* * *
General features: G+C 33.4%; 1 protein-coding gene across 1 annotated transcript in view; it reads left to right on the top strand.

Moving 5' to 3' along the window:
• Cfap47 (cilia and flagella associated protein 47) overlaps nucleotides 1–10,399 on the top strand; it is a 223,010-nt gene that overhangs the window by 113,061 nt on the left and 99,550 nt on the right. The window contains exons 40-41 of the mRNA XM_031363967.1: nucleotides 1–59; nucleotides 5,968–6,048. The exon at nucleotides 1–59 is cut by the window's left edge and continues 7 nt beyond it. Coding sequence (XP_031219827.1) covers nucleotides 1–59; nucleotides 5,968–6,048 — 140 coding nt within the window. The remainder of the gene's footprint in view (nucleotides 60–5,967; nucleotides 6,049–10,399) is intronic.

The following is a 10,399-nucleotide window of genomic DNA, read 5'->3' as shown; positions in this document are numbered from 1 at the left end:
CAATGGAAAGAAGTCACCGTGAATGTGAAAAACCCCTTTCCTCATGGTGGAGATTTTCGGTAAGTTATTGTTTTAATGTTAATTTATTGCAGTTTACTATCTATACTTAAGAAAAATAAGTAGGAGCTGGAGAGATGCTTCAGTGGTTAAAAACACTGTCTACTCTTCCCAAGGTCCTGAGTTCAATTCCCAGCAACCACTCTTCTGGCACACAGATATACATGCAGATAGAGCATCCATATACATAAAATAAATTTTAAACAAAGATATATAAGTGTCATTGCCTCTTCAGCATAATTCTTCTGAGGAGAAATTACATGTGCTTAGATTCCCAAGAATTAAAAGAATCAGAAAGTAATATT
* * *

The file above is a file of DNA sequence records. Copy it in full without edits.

General features: G+C 33.4%; 1 protein-coding gene across 1 annotated transcript in view; it reads left to right on the top strand.

Moving 5' to 3' along the window:
• Cfap47 (cilia and flagella associated protein 47) overlaps nucleotides 1–10,399 on the top strand; it is a 223,010-nt gene that overhangs the window by 113,061 nt on the left and 99,550 nt on the right. The window contains exons 40-41 of the mRNA XM_031363967.1: nucleotides 1–59; nucleotides 5,968–6,048. The exon at nucleotides 1–59 is cut by the window's left edge and continues 7 nt beyond it. Coding sequence (XP_031219827.1) covers nucleotides 1–59; nucleotides 5,968–6,048 — 140 coding nt within the window. The remainder of the gene's footprint in view (nucleotides 60–5,967; nucleotides 6,049–10,399) is intronic.

The following is a 10,399-nucleotide window of genomic DNA, read 5'->3' as shown; positions in this document are numbered from 1 at the left end:
CAATGGAAAGAAGTCACCGTGAATGTGAAAAACCCCTTTCCTCATGGTGGAGATTTTCGGTAAGTTATTGTTTTAATGTTAATTTATTGCAGTTTACTATCTATACTTAAGAAAAATAAGTAGGAGCTGGAGAGATGCTTCAGTGGTTAAAAACACTGTCTACTCTTCCCAAGGTCCTGAGTTCAATTCCCAGCAACCACTCTTCTGGCACACAGATATACATGCAGATAGAGCATCCATATACATAAAATAAATTTTAAACAAAGATATATAAGTGTCATTGCCTCTTCAGCATAATTCTTCTGAGGAGAAATTACATGTGCTTAGATTCCCAAGAATTAAAAGAATCAGAAAGTAATATT